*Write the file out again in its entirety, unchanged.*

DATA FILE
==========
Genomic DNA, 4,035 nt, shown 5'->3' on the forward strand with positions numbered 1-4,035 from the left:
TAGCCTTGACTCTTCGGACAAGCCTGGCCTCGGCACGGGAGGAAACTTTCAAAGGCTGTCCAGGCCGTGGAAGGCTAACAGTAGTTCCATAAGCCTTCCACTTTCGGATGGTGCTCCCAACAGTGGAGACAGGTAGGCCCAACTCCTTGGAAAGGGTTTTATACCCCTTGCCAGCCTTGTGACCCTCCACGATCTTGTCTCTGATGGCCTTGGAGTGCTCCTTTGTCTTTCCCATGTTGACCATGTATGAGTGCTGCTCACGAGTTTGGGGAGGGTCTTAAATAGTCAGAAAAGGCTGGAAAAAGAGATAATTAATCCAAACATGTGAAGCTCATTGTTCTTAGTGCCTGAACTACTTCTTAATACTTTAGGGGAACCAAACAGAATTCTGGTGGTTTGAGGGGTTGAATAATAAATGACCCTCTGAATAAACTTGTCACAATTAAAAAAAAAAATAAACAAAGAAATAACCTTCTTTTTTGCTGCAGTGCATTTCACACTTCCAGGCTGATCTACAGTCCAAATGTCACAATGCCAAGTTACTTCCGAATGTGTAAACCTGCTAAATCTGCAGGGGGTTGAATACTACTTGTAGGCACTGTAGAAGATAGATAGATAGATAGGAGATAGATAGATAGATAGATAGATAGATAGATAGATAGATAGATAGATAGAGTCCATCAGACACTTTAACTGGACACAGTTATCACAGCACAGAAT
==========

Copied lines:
Genomic DNA, 4,035 nt, shown 5'->3' on the forward strand with positions numbered 1-4,035 from the left:
TAGCCTTGACTCTTCGGACAAGCCTGGCCTCGGCACGGGAGGAAACTTTCAAAGGCTGTCCAGGCCGTGGAAGGCTAACAGTAGTTCCATAAGCCTTCCACTTTCGGATGGTGCTCCCAACAGTGGAGACAGGTAGGCCCAACTCCTTGGAAAGGGTTTTATACCCCTTGCCAGCCTTGTGACCCTCCACGATCTTGTCTCTGATGGCCTTGGAGTGCTCCTTTGTCTTTCCCATGTTGACCATGTATGAGTGCTGCTCACGAGTTTGGGGAGGGTCTTAAATAGTCAGAAAAGGCTGGAAAAAGAGATAATTAATCCAAACATGTGAAGCTCATTGTTCTTAGTGCCTGAACTACTTCTTAATACTTTAGGGGAACCAAACAGAATTCTGGTGGTTTGAGGGGTTGAATAATAAATGACCCTCTGAATAAACTTGTCACAATTAAAAAAAAAAATAAACAAAGAAATAACCTTCTTTTTTGCTGCAGTGCATTTCACACTTCCAGGCTGATCTACAGTCCAAATGTCACAATGCCAAGTTACTTCCGAATGTGTAAACCTGCTAAATCTGCAGGGGGTTGAATACTACTTGTAGGCACTGTAGAAGATAGATAGATAGATAGGAGATAGATAGATAGATAGATAGATAGATAGATAGATAGATAGATAGATAGAGTCCATCAGACACTTTAACTGGACACAGTTATCACAGCACAGAAT